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Why are watchmakers making million-dollar timepieces that look like plastic?

Not that they’re actually made of plastic, of course. These see-through watches are cased in sapphire crystal, but what is it that makes “watch glass” tickers so expensive?

Why are watchmakers making million-dollar timepieces that look like plastic?

The Rebellion Magnum 540 Grand Tourbillon, circa 2016. (Photo: Rebellion)

Up until watchmaker Richard Mille unveiled the RM056 Felipe Massa Sapphire at SIHH 2012, sapphire crystal was simply thought of (if it ever crossed watch enthusiasts’ minds at all) as that bit of glass that shields your watch face from literally everything. Because of its impressive scratch resistance, it is the default choice in luxury timepieces over cheaper, inferior materials like acrylic and mineral glass. So it was a big deal with Mille decided he wanted an entire case made out of it.

Richard Mille's RM056 Felipe Massa Sapphire. (Photo: Richard Mille)

Limited to just five pieces, his audacious creation had a sticker price of US$1.7 million (S$$2.4 million) and while it did boast a tourbillon movement, it was outrageous amount to pay for a watch with no precious metals, gemstones and at least five more complications. The concept was fresh and exciting, and many wondered why such a watch hadn’t appeared sooner.

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The truth is, it had. In 1980, self-taught watchmaker Vincent Calabrese presented Corum with what would end up being its most popular watch, the Golden Bridge, and the famous baguette movement was originally mounted in a faceted sapphire crystal case. With such a case, the full beauty and ingenuity of the world’s first linear calibre could be appreciated from all angles.

The reason that no well-known examples have shown up again for the next 32 years, and why such watches are still relatively rare despite their recent popularity, is simply because they are just really that dang hard to make.

That scratch resistance we mentioned earlier comes from sapphire crystal’s Mohs hardness scale rating of 9 out of a possible 10, making it second only to diamond. Paired with its innate brittleness, this makes the crystal a nightmare to mill. When Calabrese lent his expertise to independent brand Rebellion for its 540 Magnum Tourbillon Sapphire in 2016, it took them 99 days of milling to get the eight specially cut sapphire blocks to make each case.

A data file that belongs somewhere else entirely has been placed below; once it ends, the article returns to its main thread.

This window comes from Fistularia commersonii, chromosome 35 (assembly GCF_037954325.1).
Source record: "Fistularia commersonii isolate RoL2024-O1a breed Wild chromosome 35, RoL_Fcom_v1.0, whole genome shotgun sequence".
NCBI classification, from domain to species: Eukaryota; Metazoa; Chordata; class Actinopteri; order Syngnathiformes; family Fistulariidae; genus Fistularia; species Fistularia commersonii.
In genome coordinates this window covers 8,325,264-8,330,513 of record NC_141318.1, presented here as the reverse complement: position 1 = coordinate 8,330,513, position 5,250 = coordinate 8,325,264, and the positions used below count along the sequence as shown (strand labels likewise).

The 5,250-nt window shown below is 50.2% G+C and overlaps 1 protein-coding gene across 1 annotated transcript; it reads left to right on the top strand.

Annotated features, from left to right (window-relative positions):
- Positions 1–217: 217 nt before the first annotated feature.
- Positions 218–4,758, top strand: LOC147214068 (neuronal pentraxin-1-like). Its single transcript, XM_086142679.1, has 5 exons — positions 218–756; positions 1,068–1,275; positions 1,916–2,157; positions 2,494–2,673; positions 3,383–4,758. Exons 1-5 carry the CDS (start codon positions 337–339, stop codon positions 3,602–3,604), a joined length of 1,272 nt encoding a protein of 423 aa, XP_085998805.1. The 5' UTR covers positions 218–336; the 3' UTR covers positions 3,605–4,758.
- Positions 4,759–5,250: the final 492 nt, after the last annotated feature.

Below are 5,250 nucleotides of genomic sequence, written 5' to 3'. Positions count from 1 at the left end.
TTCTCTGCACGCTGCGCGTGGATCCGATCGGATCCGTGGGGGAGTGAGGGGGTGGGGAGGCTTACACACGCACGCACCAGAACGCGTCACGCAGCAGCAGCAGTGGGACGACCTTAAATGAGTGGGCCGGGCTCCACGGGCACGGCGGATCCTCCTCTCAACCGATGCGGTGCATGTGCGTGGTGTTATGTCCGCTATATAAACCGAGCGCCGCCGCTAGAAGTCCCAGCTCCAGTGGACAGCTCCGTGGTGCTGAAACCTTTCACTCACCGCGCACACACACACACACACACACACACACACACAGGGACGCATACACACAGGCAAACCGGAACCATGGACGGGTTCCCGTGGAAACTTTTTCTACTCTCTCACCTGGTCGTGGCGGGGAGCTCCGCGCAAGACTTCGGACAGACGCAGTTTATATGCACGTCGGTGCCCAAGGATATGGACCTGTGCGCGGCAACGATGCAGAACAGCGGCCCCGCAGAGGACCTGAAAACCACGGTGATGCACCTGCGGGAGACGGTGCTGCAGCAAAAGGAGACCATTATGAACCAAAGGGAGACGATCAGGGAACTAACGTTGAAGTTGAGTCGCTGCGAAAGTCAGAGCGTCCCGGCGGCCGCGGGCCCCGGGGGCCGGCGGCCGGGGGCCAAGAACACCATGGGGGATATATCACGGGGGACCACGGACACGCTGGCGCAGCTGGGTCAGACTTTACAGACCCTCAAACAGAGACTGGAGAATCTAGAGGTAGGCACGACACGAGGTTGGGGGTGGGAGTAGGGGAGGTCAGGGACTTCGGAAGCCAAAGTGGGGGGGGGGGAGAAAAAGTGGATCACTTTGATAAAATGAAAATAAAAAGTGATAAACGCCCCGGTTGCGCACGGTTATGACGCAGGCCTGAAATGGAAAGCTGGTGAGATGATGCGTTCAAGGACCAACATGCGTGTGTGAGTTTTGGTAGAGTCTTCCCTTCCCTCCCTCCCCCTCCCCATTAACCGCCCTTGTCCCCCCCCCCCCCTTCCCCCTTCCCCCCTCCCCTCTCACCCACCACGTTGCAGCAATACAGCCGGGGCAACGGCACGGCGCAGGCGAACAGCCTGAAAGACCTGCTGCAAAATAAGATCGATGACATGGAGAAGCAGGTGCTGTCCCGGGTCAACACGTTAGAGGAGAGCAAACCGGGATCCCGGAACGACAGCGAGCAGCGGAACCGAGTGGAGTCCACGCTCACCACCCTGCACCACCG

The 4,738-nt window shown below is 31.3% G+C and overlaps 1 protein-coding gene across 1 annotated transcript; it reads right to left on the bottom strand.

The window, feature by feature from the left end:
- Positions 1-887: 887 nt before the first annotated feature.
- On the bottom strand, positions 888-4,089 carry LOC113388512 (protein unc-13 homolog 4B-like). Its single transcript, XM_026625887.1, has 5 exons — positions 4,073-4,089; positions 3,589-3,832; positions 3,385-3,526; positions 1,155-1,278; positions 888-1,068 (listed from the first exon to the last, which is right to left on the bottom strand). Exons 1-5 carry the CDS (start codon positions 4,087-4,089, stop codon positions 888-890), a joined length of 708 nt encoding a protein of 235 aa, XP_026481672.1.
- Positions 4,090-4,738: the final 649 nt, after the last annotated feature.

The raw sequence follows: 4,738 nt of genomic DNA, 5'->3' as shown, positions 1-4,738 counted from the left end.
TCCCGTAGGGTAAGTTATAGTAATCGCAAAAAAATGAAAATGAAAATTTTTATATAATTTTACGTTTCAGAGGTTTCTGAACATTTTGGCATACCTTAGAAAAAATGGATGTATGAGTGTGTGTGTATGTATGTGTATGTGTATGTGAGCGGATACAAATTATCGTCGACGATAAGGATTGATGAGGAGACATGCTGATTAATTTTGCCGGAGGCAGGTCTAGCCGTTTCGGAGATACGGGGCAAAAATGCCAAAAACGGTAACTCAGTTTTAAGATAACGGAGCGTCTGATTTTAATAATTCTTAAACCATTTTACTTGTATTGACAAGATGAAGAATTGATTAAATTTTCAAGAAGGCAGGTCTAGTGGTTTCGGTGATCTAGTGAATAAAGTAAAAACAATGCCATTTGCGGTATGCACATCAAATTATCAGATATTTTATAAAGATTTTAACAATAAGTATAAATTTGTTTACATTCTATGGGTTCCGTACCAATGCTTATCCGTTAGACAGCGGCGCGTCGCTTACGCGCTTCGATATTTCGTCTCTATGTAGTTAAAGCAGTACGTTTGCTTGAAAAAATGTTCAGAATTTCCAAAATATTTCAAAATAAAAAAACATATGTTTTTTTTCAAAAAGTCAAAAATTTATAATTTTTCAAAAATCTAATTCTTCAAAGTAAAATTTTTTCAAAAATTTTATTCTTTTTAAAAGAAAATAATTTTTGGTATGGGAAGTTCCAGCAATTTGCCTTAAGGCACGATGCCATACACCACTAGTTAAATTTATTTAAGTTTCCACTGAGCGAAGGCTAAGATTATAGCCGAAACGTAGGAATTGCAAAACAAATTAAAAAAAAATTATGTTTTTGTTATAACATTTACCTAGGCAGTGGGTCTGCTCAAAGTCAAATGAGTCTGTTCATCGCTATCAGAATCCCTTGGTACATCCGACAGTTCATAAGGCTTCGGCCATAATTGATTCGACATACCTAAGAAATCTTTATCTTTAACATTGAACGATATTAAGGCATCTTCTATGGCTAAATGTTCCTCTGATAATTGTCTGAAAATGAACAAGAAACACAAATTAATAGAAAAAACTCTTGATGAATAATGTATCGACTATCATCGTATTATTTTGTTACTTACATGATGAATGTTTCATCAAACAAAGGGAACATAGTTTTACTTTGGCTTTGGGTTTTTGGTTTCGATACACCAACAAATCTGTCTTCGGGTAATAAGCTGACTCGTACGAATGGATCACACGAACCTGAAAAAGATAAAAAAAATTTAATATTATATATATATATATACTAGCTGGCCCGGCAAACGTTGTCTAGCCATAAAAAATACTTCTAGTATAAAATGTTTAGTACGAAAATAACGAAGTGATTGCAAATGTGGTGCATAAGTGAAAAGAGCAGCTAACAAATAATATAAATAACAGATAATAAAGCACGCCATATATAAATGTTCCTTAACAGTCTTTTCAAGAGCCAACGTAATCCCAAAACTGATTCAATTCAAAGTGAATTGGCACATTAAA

But the payoff isn’t limited to exclusivity and the resulting bragging rights. Having a completely transparent case means watchmakers often have to rethink the design of their movements to ensure no unsightly attachments and anchor points can be spotted. Consequently, it’s often the independents at the very top of their game like Richard Mille, Jacob & Co., Greubel Forsey and MB&F, as well as Hublot, that have dared to take on the challenge.

Now that it’s a legitimate enough trend for such watchmakers to funnel R&D dollars into, sapphire crystal has enjoyed innovations such as coloured variants and crazier shapes (Richard Mille sculpted an entire dragon out of the material for its RM 57-03 last year) while its fans are enjoying less alarming prices. Hublot’s Big Bang Unico Sapphire, for instance, goes for just US$57,900.

It’s an interesting evolution of aesthetic tastes in haute horlogerie, seeing how a watch that runs the risk of looking like a plastic quartz watch to the untrained eye can command the prices they did and sometimes still do. Perhaps this is the new face of stealth wealth.

Greubel Forsey Double Tourbillon 30 Degree Technique Sapphire. (Photo: Greubel Forsey)


These 2020 novelties bare it all.


(Photo: Chanel)

As we’ve pointed out before, Chanel has pulled no punches with its sapphire offering. A ring of baguette-cut diamonds surround similar diamond markers and a beautifully spare skeletonised movement, giving the entire watch face an air of crispness, but it’s really the sapphire bracelet – a supposed watchmaking first – that steals the show. The “invisible” links are held together by white gold pins and screws. Only 12 will be made.


(Photo: Girard-Perregaux)

Girard-Perregaux’s first foray into sapphire crystal cases was only last year with its Quasar but it has really hit the ground running since with this year’s follow-up Laureato Absolute Light and Quasar Light.

The latter in particular really dials up the play on light. Like the Quasar, the Quasar Light has a tourbillon and the three signature bridges holding everything in place, except this time the bridges are made of sapphire. It’s easy to miss them especially since the barrel is made of ruthenium, a rare element from the platinum group that gives off a diamond-like sparkle.


(Photo: Hublot)

The sapphire crystals used in watches are grown synthetically to ensure impurities don’t end up giving it an unwanted tint of colour. But this also means manufacturers can deliberately fuse different elements and compounds into the crystal to achieve a desired shade, as Hublot has done with blue, pink and black Big Bang Unico Sapphire watches. Its latest hue is a vivid yellow, an eye-catching contrast to the watch’s black dial, pushers and exposed screws.

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Source: CNA/ds